When the Nazis unleashed their fury on European Jews, my parents’ plans to wed in their native Poland collapsed. Forcibly separated and their families viciously slain, they endured slave labor, starvation and terror at Auschwitz, Buchenwald and other camps.
Reunited and married after the Holocaust, they immigrated to the U.S. shouldering a sacred duty to educate the next generation of leaders about the Nazis’ atrocities and the consequences of such inhumanity. They spoke to students at every opportunity including on Yom Ha’Shoah/Holocaust Remembrance Day, observed globally this week with virtual gatherings because of the COVID-19 pandemic.
My parents’ work is closer to being formalized broadly with the U.S. Never Again Education Act. The U.S. House of Representatives overwhelmingly passed H.R. 943 on the U.N.-designated International Holocaust Remembrance Day, which this year commemorated the 75th anniversary of the liberation of Auschwitz. The U.S. Senate version, S.2085, had 56 sponsors as of March 9.
H.R. 943 authorizes the U.S. Holocaust Memorial Museum to develop and disseminate Holocaust-related resources, encourage local educators to adopt them, and establish instructional principles and professional development.
The need for these studies is indisputable, with surging antisemitism and startling gaps in basic Holocaust knowledge. A national survey found that 22% of millennials haven’t heard or aren’t sure if they’ve heard of the Holocaust, 66% unable to identify what Auschwitz was.
This widespread unfamiliarity has enabled malign actors to misappropriate the Holocaust by portraying Israelis as modern-day Nazis, an insidious effort already trickling into classrooms. Known as Holocaust inversion, the Nazis’ systematic murder of Jews is weaponized to demonize Israel, and excoriate and exclude Jews.
With that worrisome backdrop, safeguarding the integrity of Holocaust education in a national rollout will hinge on a vetting process for all content of any partnering programs. As a first step, the law should designate the International Holocaust Remembrance Alliance’s working definition of antisemitism as a curriculum-evaluation standard.
Adopted in 2016 by the Alliance’s 31 countries including the U.S., the definition lists among present-day examples of antisemitism, “drawing comparisons of contemporary Israeli policy to that of the Nazis” and “denying the Jewish people their right to self-determination, e.g., by claiming that the existence of a State of Israel is a racist endeavor.”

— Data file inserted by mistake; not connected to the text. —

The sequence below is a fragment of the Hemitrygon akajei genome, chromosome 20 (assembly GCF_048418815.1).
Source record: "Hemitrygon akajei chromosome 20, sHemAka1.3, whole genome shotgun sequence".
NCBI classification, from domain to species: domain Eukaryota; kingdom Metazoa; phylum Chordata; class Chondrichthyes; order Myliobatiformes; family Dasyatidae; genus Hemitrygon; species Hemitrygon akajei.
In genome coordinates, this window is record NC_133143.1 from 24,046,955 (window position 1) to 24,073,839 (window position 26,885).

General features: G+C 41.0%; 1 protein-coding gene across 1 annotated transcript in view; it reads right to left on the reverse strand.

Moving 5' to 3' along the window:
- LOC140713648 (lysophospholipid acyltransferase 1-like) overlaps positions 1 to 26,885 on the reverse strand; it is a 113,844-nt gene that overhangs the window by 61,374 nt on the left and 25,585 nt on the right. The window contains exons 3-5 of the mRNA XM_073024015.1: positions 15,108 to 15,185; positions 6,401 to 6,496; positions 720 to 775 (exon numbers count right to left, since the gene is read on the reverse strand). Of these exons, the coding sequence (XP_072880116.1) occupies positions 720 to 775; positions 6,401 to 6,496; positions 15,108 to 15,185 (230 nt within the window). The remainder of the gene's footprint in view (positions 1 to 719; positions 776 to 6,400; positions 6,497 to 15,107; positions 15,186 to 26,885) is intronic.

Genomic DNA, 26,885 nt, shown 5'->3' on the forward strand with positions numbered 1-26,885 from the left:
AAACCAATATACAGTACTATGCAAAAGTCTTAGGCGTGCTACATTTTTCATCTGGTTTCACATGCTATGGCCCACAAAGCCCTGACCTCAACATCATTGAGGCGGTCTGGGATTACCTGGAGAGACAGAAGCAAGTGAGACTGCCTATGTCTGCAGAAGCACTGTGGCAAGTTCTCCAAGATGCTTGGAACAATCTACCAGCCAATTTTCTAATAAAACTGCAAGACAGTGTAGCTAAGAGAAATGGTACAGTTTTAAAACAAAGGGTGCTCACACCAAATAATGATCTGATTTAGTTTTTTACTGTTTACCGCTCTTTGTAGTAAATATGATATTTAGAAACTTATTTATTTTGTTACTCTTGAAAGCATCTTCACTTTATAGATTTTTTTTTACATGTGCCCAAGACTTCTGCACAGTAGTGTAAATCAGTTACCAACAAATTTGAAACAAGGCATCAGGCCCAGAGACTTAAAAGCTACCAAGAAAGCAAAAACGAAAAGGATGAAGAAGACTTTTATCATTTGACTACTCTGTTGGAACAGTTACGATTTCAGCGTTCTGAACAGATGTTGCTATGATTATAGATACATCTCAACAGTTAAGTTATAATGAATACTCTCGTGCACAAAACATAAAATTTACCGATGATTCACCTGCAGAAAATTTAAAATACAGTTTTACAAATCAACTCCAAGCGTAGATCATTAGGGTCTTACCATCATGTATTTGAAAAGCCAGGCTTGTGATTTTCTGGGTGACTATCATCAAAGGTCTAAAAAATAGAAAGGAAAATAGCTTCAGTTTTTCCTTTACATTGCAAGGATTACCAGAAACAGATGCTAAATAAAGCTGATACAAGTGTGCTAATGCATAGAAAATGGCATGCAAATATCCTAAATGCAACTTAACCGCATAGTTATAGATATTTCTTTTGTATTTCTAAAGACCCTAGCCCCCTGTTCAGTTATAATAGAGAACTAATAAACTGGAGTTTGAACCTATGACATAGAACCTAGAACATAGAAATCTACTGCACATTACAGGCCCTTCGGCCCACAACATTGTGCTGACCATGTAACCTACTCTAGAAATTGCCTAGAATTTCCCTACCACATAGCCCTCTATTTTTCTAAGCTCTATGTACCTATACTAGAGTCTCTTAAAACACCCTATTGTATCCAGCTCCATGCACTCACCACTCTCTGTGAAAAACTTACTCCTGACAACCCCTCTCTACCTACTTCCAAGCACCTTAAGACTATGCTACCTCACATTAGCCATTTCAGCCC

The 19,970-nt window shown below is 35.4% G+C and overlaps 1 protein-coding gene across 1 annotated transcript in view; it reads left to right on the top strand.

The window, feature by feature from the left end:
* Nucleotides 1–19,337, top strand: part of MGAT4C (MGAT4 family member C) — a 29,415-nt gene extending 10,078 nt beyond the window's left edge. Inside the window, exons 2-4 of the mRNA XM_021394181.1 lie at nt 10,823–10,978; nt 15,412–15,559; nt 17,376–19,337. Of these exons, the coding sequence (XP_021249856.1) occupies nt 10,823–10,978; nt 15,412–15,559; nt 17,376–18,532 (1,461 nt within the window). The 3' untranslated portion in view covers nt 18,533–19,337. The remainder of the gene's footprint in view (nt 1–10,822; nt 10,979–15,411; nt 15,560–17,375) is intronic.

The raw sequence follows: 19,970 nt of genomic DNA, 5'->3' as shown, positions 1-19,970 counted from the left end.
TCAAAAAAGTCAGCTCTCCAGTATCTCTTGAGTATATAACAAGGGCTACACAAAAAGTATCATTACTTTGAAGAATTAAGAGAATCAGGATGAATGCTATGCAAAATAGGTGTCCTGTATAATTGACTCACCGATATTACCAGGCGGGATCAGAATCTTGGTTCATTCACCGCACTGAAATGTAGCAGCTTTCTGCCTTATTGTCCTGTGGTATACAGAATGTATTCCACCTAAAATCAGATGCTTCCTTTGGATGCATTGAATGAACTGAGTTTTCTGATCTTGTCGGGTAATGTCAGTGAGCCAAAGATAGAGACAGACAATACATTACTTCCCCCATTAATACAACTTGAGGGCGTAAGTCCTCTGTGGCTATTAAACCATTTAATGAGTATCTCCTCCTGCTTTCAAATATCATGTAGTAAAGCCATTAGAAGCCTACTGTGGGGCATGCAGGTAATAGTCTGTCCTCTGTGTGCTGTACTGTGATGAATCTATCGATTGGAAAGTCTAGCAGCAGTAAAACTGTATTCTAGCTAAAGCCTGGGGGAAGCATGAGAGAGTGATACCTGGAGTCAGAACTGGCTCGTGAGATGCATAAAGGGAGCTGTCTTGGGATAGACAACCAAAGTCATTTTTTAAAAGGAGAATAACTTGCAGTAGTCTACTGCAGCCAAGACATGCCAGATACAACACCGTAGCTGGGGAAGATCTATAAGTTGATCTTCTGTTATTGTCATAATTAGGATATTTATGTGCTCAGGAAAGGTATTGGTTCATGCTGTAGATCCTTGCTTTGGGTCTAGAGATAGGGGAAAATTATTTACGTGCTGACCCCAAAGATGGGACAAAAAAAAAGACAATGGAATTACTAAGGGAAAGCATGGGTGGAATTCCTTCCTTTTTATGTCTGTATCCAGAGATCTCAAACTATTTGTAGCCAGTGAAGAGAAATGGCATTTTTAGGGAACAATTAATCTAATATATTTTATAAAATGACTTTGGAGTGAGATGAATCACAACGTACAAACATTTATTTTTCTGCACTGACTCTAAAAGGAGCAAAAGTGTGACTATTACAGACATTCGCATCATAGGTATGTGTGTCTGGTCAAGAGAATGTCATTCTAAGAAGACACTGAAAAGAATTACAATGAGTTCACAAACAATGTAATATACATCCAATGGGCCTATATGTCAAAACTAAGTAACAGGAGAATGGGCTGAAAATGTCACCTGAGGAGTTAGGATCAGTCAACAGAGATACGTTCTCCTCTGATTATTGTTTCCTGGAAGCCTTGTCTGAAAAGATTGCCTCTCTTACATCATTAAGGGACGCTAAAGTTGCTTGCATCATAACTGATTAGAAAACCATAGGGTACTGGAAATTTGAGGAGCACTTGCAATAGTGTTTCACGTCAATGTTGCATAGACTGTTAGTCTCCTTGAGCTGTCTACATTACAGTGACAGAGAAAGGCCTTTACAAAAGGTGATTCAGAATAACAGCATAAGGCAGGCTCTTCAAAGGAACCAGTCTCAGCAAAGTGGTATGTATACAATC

These guardrails already have proven necessary, as curricula in some of the dozen states in the U.S. mandating Holocaust education demonstrate. Disturbingly, resources are found that employ Holocaust inversion, or reference others doing so.
One popular resource, the Southern Poverty Law Center’s Teaching Tolerance program, produced a teacher’s guide for a film about a Holocaust survivor that recommends Human Rights Watch in its “Research Guide for Contemporary Genocides.” On International Holocaust Remembrance Day, January 27, HRW executive director Kenneth Roth took aim at Israel for “war-crime settlements.” It was among several such tweets, one featured on HRW’s “Top Human Rights Tweets of the Week.”
A professional-development webinar for bringing the Black Lives Matter movement into classrooms, also through the SPLC’s tolerance program, reviews the Movement for Black Lives “Invest-Divest” demands—a plank accusing Israel of “genocide” and linking to the Boycott, Divestment, Sanctions movement, which traffics in antisemitism using Holocaust inversion. Its co-founder Omar Barghouti supports “euthanasia” of Zionism.
Amnesty International, another frequent resource, also exploits a distorted framework as it accuses Israel of crimes against humanity, while PBS LearningMedia offers educators a video segment of a Palestinian suicide bomber justifying his actions “to put an end to this Nazi state, this racist Jewish state” without context in accompanying teaching material.
When such problematic associations seep into lesson plans under the guise of human rights, they trivialize the brutalities inflicted upon Jews as they were systematically exterminated. And they construct a powerful instrument to indoctrinate impressionable youngsters with falsehoods about Israel, fueling hatred toward Jews and the only Jewish state.
Unfortunately, troubling developments within the broader spectrum of school curricula support concerns that Holocaust education could be hijacked and manipulated to target Israel.
A guest speaker at a New York school discussed “the fluidity between those who are victims becoming perpetrators” adding, “Jews who suffered in the Holocaust and established the State of Israel today perpetuate violences against Palestinians that are unthinkable.”
And in San Francisco, an organization whose executive director accused Israeli soldiers of “torture” and said “bringing down Israel really will benefit everyone in the world, everyone in society” won school board approval to provide classroom workshops on “leadership development and cultural empowerment” and professional development.
With the battle over the soul of our education intensifying, Holocaust and genocide curricula must remain sacrosanct. As it wends its way through the U.S. Congress, The Never Again Education Act should include the IHRA’s definition of antisemitism to build a firewall blocking connections that could undermine such studies with distorted narratives.
At stake is the dignity we bestow upon 6 million slaughtered Jews after the memorial candles of yearly remembrances are extinguished.